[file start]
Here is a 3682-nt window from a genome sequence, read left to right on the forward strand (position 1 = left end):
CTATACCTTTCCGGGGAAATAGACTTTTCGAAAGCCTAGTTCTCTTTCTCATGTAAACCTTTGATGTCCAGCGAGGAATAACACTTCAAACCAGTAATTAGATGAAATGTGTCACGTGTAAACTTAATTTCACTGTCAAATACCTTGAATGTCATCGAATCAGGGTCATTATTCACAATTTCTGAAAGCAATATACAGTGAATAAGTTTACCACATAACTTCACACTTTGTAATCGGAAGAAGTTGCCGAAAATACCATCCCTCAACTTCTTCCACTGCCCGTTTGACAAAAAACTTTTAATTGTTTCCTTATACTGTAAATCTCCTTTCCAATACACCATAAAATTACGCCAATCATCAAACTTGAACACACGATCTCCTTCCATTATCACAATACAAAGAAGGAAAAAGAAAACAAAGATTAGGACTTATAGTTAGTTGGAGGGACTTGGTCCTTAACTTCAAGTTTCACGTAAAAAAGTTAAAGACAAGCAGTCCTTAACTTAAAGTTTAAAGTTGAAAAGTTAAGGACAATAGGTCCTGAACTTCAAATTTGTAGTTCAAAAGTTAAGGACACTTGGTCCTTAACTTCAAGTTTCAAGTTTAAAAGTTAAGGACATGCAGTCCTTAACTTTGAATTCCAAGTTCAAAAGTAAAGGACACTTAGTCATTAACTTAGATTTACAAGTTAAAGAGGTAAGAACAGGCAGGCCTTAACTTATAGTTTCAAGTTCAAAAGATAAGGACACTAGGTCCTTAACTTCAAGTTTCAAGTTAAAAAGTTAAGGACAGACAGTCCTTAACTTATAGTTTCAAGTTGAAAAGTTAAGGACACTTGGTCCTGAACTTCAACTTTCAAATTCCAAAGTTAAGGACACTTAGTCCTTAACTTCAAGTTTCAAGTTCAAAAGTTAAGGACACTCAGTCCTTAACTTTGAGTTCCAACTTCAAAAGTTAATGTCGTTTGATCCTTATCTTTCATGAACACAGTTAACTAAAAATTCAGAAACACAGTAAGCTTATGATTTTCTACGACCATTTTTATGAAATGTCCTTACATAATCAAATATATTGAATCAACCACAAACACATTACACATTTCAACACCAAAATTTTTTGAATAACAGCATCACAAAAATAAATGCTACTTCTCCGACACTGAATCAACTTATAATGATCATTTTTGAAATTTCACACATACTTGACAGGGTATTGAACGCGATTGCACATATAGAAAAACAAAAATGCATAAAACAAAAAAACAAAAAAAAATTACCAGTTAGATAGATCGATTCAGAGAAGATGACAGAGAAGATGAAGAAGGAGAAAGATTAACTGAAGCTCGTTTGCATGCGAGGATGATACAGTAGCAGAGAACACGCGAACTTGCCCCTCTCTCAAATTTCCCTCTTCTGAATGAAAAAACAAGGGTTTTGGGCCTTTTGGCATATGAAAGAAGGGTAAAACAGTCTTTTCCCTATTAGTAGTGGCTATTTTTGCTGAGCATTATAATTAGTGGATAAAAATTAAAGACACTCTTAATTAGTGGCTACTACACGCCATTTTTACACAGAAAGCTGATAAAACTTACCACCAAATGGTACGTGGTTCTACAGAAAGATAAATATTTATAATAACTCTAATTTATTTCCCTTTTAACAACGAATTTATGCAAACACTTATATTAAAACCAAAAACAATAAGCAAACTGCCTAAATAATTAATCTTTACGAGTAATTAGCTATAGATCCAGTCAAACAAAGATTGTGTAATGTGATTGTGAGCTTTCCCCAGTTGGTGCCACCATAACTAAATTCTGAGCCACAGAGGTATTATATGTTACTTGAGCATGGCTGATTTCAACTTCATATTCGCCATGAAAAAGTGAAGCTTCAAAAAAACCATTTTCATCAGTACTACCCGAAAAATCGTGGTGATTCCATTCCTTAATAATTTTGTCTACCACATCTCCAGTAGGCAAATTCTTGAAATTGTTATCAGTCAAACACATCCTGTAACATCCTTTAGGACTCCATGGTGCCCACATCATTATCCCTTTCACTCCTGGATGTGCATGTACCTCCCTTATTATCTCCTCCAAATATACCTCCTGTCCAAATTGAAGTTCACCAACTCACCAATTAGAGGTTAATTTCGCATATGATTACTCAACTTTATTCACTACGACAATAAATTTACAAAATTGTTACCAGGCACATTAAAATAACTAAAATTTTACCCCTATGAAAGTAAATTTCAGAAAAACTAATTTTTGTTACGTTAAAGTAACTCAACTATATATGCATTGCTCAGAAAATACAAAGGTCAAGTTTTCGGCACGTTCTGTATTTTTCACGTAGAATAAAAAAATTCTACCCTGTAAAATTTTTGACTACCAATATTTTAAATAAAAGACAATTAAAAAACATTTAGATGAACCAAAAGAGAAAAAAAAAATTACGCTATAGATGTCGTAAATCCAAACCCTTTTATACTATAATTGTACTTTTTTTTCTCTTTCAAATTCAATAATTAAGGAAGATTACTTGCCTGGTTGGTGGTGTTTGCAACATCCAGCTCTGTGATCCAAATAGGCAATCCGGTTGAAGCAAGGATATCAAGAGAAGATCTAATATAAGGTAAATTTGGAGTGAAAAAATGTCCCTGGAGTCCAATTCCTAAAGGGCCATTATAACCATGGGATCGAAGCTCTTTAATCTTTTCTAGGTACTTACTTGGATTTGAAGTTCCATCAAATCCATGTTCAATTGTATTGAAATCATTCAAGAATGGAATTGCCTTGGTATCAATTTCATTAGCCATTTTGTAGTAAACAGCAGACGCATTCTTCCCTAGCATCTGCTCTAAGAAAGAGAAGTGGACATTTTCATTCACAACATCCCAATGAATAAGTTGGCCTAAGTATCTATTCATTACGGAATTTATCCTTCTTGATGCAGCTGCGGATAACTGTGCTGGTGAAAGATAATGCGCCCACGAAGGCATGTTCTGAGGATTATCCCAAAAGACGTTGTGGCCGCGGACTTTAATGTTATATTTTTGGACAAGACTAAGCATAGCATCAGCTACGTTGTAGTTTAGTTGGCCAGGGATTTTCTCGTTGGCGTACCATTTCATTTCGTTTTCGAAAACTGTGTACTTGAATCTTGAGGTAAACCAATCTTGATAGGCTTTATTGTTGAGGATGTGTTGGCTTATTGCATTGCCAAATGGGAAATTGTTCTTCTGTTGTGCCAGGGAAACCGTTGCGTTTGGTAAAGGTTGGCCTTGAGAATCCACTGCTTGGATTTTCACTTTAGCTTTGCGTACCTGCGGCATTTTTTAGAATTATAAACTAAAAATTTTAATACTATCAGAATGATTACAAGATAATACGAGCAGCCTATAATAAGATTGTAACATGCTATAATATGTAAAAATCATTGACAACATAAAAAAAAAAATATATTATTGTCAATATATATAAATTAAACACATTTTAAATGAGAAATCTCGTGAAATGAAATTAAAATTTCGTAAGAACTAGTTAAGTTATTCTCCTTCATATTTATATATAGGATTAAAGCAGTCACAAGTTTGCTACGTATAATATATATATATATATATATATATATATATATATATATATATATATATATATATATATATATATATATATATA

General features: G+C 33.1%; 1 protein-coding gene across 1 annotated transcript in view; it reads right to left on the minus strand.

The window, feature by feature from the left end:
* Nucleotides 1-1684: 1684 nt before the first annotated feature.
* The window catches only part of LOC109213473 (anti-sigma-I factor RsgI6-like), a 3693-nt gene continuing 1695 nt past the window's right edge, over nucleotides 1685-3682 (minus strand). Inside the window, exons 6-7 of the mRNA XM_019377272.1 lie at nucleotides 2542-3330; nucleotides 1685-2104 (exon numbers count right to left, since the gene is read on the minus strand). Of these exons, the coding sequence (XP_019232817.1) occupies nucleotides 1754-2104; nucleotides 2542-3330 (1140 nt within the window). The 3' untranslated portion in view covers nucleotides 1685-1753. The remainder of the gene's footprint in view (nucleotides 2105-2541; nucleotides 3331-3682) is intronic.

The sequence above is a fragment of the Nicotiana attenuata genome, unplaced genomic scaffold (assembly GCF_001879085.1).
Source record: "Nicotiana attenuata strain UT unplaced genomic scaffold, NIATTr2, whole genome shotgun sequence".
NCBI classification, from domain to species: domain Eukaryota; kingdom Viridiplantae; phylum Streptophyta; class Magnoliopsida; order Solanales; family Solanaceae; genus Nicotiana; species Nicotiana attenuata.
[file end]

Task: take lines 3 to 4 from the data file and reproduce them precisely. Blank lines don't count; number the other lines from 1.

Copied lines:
General features: G+C 33.1%; 1 protein-coding gene across 1 annotated transcript in view; it reads right to left on the minus strand.

The window, feature by feature from the left end: